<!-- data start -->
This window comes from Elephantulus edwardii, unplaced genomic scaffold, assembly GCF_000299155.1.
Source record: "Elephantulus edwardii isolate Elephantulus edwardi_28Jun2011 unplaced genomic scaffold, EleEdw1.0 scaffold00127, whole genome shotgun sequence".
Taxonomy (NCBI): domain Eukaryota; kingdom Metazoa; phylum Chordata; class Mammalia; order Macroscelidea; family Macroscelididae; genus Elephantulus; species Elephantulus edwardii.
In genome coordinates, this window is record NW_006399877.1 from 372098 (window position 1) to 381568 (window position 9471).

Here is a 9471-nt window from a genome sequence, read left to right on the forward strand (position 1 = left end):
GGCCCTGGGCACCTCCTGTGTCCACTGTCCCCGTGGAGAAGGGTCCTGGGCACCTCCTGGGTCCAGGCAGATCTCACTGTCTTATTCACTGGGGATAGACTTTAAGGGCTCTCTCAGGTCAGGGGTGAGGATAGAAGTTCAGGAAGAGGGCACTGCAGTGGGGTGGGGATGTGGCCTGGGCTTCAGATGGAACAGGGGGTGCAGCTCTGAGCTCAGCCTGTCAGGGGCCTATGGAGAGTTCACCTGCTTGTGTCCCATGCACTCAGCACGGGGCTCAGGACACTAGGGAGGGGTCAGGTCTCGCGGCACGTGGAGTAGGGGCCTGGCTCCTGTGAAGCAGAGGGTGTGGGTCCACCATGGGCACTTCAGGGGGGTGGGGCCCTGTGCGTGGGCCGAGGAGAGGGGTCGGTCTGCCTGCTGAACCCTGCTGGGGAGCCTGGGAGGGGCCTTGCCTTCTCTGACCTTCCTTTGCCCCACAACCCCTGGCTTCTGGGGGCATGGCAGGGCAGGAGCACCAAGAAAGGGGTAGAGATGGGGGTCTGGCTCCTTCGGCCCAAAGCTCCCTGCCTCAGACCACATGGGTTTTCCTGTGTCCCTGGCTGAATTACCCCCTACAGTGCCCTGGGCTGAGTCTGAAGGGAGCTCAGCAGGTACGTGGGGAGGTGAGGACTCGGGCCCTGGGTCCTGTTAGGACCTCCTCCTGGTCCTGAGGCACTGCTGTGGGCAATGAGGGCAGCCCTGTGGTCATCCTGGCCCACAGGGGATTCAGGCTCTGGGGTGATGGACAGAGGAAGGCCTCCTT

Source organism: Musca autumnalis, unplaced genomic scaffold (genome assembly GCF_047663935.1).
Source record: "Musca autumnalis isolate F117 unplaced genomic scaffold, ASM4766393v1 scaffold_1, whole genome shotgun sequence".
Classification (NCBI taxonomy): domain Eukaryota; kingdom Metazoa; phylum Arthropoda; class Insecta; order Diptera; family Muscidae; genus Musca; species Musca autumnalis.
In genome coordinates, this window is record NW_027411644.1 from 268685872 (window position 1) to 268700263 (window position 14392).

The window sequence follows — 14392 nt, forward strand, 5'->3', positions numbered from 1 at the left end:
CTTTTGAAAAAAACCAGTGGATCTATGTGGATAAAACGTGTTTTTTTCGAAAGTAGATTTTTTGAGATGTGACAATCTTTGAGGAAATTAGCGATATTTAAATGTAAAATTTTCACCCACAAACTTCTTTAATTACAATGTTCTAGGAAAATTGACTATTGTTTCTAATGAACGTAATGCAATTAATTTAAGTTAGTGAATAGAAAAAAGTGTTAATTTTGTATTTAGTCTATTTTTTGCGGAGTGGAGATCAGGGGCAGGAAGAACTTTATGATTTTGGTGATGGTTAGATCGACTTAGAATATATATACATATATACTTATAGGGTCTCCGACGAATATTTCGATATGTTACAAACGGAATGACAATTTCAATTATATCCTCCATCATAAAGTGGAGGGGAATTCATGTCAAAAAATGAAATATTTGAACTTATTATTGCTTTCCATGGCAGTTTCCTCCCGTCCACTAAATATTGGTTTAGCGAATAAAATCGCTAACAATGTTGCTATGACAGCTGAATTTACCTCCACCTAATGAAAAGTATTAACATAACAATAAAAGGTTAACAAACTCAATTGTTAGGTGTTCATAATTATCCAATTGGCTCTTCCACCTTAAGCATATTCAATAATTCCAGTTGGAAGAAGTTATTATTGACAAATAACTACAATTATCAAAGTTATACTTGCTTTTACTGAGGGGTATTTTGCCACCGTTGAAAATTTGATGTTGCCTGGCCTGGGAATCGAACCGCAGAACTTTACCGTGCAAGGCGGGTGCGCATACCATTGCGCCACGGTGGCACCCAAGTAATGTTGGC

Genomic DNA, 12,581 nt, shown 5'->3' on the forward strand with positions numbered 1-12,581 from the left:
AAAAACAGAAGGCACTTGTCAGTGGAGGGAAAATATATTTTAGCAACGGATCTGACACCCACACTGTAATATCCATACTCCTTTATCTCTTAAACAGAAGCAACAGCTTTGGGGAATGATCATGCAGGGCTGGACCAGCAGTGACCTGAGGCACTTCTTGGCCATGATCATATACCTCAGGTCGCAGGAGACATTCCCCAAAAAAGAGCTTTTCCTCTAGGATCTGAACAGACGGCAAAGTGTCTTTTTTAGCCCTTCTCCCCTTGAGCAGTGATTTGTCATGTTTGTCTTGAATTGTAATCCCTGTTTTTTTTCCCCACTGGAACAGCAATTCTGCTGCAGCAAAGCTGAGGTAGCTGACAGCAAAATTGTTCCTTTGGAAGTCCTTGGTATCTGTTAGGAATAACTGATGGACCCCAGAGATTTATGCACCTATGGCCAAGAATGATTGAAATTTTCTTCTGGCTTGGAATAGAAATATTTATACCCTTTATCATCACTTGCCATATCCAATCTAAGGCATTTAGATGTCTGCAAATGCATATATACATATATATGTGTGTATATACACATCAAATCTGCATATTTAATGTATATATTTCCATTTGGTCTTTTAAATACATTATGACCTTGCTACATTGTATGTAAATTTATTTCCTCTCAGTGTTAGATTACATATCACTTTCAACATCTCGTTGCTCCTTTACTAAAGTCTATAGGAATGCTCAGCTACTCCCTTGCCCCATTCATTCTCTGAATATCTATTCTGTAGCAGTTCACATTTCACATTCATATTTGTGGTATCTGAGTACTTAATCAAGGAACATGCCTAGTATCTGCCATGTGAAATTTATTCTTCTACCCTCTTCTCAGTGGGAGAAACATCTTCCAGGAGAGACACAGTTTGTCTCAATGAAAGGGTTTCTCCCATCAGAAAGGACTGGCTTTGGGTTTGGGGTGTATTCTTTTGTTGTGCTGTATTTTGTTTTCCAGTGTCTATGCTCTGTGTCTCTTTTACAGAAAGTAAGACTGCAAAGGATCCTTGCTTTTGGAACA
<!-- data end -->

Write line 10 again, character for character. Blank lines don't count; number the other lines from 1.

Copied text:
In genome coordinates, this window is record NW_027411644.1 from 268685872 (window position 1) to 268700263 (window position 14392).